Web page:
Elections in Nigeria
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Elections in Nigeria are forms of choosing representatives to the Nigerian federal government and the various states in Nigeria.
Nigeria elects on federal level a head of state (the President of Nigeria) and a legislature (the National Assembly). The president is elected by the people. The National Assembly has two chambers. The House of Representatives has 360 members, elected for a four-year term in single-seat constituencies. The Senate has 109 members, elected for a four-year term: each of the 36 states are divided into 3 senatorial districts, each of which is represented by one senator; the Federal Capital Territory is represented by only one senator.
Nigeria has a multi-party system, with two or three strong parties and a third party that is electorally successful. However, members of the People's Democratic Party (PDP) have controlled the presidency since elections were resumed in 1999.
The Nigerian general elections of 2007 were held on 14 April and 21 April 2007. Governorship and state assembly elections were held on 14 April, while the presidential and national assembly elections were held a week later on 21 April. Umaru Yar'Adua won the highly controversial election for the ruling People's Democratic Party (PDP) and was sworn in on 29 May.
Following the presidential election, groups monitoring the election gave it a dismal assessment. Chief European Union observer Max van den Berg reported that the handling of the polls had "fallen far short" of basic international standards, and that "the process cannot be considered to be credible." A spokesman for the United States Department of State said it was "deeply troubled" by election polls, calling them "flawed", and said it hoped the political parties would resolve any differences over the election through peaceful, constitutional means.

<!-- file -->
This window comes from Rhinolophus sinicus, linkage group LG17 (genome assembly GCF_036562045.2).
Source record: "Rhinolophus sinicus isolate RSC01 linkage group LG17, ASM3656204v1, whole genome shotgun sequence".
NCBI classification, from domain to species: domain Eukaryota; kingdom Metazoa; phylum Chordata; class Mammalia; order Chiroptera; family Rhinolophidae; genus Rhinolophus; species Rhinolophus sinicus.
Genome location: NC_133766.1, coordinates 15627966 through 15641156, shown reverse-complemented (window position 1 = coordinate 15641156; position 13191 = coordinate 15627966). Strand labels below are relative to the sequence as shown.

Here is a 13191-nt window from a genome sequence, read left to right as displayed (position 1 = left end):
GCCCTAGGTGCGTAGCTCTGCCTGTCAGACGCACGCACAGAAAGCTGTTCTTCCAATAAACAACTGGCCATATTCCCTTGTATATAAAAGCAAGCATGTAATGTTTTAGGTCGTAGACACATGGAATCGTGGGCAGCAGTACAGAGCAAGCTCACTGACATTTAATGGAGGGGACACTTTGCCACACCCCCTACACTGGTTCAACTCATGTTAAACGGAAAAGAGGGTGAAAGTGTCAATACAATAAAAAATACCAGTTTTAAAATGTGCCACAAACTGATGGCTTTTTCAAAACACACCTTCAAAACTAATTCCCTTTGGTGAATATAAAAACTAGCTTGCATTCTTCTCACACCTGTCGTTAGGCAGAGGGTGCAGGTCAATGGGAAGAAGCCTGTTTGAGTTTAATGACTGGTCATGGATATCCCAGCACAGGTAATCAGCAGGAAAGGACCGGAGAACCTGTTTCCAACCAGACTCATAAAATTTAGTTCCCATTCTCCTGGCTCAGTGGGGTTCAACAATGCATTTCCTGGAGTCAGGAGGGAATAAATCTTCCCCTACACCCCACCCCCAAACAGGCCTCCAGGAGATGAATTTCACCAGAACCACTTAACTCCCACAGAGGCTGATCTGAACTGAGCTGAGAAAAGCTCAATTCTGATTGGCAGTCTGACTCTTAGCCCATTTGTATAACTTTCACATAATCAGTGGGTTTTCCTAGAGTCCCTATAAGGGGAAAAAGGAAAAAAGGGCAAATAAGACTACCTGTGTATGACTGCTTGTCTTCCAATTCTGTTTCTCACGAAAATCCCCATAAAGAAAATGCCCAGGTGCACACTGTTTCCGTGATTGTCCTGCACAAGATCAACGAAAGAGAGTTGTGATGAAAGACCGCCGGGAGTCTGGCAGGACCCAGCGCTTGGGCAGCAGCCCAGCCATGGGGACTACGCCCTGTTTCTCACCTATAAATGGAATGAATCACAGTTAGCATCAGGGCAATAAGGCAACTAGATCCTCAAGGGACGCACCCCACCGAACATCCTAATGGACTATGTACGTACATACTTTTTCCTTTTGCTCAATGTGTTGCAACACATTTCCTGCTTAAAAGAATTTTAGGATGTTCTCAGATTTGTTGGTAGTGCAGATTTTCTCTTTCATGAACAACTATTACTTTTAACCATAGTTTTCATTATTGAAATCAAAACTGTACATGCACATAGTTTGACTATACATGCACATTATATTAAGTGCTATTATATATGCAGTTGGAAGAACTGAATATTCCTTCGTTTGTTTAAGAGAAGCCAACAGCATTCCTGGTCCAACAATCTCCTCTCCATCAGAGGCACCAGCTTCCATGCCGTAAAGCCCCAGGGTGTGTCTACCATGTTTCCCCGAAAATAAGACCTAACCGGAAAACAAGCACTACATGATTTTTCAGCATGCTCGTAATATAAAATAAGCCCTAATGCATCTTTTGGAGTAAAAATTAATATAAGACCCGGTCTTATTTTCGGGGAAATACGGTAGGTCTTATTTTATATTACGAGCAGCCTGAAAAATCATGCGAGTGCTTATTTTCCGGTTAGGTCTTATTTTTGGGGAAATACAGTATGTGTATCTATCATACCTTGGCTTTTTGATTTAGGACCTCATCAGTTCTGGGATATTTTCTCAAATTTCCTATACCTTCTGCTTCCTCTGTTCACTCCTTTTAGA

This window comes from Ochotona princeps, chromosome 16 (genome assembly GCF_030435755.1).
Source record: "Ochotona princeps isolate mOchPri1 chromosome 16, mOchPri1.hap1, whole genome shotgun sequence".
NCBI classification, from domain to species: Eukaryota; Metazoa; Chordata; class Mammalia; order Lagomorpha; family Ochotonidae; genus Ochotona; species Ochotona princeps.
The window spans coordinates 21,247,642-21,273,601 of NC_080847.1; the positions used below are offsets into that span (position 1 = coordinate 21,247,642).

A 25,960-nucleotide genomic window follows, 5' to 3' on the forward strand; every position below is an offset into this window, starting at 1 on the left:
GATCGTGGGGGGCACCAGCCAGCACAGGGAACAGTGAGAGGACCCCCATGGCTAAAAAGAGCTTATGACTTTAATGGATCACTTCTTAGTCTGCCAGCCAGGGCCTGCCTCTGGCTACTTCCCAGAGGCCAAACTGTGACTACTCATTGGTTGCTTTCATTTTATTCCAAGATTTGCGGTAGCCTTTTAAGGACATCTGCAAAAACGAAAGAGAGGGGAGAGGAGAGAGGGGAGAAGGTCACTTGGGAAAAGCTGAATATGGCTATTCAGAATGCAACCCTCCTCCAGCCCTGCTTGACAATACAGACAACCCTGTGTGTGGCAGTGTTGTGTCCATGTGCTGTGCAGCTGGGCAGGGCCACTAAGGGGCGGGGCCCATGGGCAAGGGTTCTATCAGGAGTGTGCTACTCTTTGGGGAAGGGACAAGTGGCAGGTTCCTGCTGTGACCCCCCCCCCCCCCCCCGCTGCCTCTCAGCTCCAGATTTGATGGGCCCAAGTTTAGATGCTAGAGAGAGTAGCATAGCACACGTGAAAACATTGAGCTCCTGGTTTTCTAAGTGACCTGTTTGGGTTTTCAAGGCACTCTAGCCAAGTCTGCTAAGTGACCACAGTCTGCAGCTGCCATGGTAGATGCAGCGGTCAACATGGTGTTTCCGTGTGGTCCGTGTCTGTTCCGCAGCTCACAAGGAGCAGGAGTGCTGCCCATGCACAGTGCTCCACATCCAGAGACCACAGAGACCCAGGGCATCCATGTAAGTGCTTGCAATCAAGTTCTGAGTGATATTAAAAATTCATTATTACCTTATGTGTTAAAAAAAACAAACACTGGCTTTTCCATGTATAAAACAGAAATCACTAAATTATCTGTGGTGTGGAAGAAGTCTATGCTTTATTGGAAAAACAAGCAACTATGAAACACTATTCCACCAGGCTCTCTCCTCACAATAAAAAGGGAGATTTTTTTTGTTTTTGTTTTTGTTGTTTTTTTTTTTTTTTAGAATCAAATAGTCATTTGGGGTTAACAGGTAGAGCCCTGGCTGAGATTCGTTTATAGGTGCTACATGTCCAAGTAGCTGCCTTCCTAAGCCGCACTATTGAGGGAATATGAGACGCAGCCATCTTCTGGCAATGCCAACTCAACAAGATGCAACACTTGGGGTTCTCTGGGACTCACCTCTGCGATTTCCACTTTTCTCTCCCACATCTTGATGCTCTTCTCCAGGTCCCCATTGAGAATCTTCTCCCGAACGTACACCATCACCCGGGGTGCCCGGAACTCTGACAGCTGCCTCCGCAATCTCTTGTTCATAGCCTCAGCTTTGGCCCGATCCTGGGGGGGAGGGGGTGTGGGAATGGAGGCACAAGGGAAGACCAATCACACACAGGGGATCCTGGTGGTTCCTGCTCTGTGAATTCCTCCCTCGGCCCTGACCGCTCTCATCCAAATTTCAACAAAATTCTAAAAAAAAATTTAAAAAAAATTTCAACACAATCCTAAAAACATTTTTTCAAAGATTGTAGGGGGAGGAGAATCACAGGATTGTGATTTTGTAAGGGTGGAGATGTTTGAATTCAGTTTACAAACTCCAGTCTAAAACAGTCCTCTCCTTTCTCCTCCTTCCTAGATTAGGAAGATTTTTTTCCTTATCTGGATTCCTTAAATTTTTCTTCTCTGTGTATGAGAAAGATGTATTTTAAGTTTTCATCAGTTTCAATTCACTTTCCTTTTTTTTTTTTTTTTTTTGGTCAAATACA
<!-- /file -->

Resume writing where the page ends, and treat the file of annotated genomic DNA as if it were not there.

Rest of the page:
|This section is outdated. (November 2013)|
A presidential election was held in Nigeria on 16 April 2011, postponed from 9 April 2011. The election follows controversy as to whether a Muslim or Christian should be allowed to become president given the tradition of rotating the top office between the religions and following the death of Umaru Yar'Adua, who was a Muslim, and Goodluck Jonathan, a Christian, assuming the interim presidency.
Following the election widespread violence took place in the northern parts of the country. Goodluck Jonathan was declared the winner on 19 April. The elections was reported in the international media as having run smoothly with relatively little violence or voter fraud in contrast to previous elections, in particular the widely disputed 2007 election. The United States State Department said the election was "successful" and a "substantial improvement" over 2007, although it added that vote rigging and fraud also took place.
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- Barry Moody, "Nigeria court clears way for late presidential bid", Reuters (Alertnet.org), 16 April 2007.
- "Nigeria election 'worst ever seen'", SMH News, 24 April 2007.
- "Huge win for Nigeria's Yar'Adua", BBC News, April 23, 2007.
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- By the CNN Wire Staff. "Nigeria postpones parliamentary election - CNN.com". Edition.cnn.com. Retrieved 2011-04-09.
- "Nigeria to hold presidential election on 9 April". BBC News. 23 November 2010.
- Nigeria’s General Elections Postponed From January To April As A New Voter Registration Software Is Released By The Inec - All West Africa News
- "Nigeria Elections postponed for second time". Aljazeera News. 3 April 2011.
- "Jonathan rival rejects vote result as thousands flee Nigeria unrest". Daily Nation (Kenya). 20 April 2011. Retrieved 21 April 2011.
- Purefoy, Christian (19 April 2011). "Widespread election violence erupts in Nigeria". CNN. Retrieved 20 April 2011.
- Nossiter, Adam (16 April 2011). "Nigerians Vote in Presidential Election". The New York Times. Retrieved 17 April 2011.
- "The Recent Elections in Nigeria".